Keep in mind though, that the language we use matters, and that we are setting an example for the Girl Scouts we serve. Language can be used to purposefully demean others, like when the wrong pronouns are repeated after multiple corrections. Or, it can be used to purposefully include others. Default to gender-neutral terms and pronouns that avoid promoting a binary when gender doesn’t need to be specified.

  • People of all genders do these jobs: firefighter, police officer, mail carrier
  • Addressing a group: everyone, folks, honored guests, friends, kiddos, Girl Scouts
  • Pronouns:  they, them, theirs

LGBTQ+ 101

Components of Gender

Cisgender: people whose gender identity aligns with the sex they were assigned at birth

Transition: the process of living in a way that affirms your gender identity.  The steps in this process will differ for each person, but common steps include changing names and pronouns, or medical interventions to make your body consistent with your identity. 

Transgender: an umbrella term for people whose gender identity or expression is different from their sex assigned at birth.

Trans boys/men: assigned female at birth but psychologically know they are boys or men.    

  • Likely pronouns: he/him

Trans girls/women: assigned male at birth but psychologically know they are girls or women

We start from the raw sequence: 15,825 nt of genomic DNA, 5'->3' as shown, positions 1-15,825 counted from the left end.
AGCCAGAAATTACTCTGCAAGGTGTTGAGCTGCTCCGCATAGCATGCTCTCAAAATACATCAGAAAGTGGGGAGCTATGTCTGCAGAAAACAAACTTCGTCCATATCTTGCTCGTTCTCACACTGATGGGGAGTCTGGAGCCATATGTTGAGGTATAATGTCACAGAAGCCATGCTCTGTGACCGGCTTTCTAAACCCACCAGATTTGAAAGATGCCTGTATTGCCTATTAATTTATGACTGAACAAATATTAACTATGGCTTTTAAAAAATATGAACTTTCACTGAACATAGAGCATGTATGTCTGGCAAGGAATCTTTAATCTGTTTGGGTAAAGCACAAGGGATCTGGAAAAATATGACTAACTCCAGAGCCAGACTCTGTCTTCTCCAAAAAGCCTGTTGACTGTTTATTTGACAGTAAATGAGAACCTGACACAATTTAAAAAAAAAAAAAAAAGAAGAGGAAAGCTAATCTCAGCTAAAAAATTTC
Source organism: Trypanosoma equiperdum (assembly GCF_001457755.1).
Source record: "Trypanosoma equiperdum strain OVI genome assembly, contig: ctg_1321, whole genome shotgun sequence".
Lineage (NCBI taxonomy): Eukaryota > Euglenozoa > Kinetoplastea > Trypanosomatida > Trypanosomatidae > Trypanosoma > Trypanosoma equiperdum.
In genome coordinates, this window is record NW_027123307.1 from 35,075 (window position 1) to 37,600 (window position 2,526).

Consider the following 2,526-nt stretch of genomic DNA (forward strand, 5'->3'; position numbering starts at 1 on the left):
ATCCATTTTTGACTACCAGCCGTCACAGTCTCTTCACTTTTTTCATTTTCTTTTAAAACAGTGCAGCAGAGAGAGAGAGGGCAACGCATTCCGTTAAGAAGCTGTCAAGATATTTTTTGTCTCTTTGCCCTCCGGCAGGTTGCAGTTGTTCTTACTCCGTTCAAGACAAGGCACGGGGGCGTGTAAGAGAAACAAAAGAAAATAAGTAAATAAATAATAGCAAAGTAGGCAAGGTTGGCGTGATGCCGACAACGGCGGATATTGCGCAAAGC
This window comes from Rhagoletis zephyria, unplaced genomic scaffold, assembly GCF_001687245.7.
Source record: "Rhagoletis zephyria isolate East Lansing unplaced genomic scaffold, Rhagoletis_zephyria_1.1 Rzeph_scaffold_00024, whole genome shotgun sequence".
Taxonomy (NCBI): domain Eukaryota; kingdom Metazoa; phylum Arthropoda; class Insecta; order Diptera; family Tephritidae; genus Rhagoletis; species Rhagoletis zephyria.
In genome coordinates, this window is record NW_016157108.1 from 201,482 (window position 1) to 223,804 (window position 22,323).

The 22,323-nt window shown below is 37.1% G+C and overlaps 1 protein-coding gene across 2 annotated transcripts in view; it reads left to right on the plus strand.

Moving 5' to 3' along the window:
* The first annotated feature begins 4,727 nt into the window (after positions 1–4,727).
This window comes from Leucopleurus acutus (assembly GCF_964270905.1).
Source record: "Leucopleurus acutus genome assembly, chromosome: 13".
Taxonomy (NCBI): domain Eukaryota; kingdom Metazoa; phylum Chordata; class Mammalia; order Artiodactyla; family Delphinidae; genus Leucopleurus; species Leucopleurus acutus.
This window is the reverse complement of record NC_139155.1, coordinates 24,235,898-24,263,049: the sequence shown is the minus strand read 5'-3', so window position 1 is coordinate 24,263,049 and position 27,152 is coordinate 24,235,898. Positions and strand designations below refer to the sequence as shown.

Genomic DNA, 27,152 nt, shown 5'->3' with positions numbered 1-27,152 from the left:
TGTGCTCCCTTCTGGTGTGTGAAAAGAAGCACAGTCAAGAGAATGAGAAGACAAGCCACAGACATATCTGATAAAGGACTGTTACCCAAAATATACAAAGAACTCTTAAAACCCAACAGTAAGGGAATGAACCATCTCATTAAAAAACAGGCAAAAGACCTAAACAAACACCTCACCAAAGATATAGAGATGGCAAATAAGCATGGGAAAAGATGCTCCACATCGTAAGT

• Likely pronouns: she/her

Non-binary: people who don’t identify exclusively as a boy or girl.  The gender expression for a non-binary person could have components of femininity and masculinity, reject all components of femininity and masculinity in favor of androgyny, and/or change day to day.

Similar terms:  genderqueer, genderfluid, gender non-conforming.

  • Likely pronouns: them/they

Intersex: variations of anatomical sex characteristics that aren’t classified as typically male or female at birth.

Components of Orientation/Attraction

Asexual or Ace: having little or no sexual attraction.

Bisexual: being attracted to more than one gender. 

Gay: being attracted to the same gender.  Historically used for men who are attracted to men.

Lesbian: a woman who is attracted to women.  

Pansexual: being attracted to any gender, or to people regardless of their gender.

Omnisexual: attraction to all genders, though gender often still plays a role in one’s attraction.

Queer: an umbrella term for people who are not heterosexual.  This term has been reclaimed by the LGBTQ+ community after being used as a slur. 

Outdated and Hurtful Language

Preferred language is in bold

Hermaphrodite: is stigmatizing and inaccurate, instead use Intersex. 

Homosexual: associated with a medical diagnosis, instead use Gay.

Born female/male and Female/male-bodied: instead use Assigned female/male at birth which accurately depicts what happened at birth. 

A gay/ A transgender: is using labels as nouns instead of adjectives, instead say A gay person/ A transgender person.     

It: is for referring to things, not people, instead use They.